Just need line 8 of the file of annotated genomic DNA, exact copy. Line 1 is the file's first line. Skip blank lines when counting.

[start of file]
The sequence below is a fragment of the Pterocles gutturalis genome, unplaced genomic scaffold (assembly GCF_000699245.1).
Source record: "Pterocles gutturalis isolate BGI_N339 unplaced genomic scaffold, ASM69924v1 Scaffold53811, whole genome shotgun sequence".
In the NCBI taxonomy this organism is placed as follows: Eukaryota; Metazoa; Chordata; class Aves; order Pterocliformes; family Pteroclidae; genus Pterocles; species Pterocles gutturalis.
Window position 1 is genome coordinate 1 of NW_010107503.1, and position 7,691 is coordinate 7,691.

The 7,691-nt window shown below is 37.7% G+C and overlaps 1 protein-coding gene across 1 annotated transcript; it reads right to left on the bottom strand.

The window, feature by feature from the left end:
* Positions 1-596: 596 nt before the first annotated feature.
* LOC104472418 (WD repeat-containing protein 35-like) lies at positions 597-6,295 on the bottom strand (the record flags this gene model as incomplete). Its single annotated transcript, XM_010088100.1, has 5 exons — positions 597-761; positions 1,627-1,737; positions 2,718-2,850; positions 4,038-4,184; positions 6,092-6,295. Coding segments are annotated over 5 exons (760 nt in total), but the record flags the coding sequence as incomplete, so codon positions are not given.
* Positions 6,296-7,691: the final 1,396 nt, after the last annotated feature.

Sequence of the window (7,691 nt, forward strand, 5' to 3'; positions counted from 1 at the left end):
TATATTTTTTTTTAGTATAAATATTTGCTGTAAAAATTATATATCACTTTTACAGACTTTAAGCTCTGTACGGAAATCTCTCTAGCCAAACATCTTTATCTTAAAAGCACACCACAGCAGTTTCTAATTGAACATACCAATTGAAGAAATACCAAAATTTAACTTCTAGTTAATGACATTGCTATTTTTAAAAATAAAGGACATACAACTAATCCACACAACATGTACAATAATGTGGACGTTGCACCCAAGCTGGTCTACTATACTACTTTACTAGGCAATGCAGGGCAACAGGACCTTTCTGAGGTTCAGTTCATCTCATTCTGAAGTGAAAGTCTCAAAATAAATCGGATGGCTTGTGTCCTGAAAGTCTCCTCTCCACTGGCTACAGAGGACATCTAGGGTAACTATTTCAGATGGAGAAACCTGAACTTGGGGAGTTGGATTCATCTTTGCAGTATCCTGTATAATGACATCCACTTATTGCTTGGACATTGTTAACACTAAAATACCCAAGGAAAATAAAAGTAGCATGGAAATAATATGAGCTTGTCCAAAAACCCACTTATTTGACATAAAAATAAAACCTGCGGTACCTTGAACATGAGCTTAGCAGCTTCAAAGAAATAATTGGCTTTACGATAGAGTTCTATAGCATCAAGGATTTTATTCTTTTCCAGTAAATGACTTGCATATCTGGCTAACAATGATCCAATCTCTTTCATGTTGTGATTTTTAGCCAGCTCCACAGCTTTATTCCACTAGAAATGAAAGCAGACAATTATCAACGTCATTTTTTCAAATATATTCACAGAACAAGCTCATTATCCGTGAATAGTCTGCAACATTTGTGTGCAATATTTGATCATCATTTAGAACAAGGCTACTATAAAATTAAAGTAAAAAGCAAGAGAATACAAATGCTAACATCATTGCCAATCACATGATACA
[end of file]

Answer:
* LOC104472418 (WD repeat-containing protein 35-like) lies at positions 597-6,295 on the bottom strand (the record flags this gene model as incomplete). Its single annotated transcript, XM_010088100.1, has 5 exons — positions 597-761; positions 1,627-1,737; positions 2,718-2,850; positions 4,038-4,184; positions 6,092-6,295. Coding segments are annotated over 5 exons (760 nt in total), but the record flags the coding sequence as incomplete, so codon positions are not given.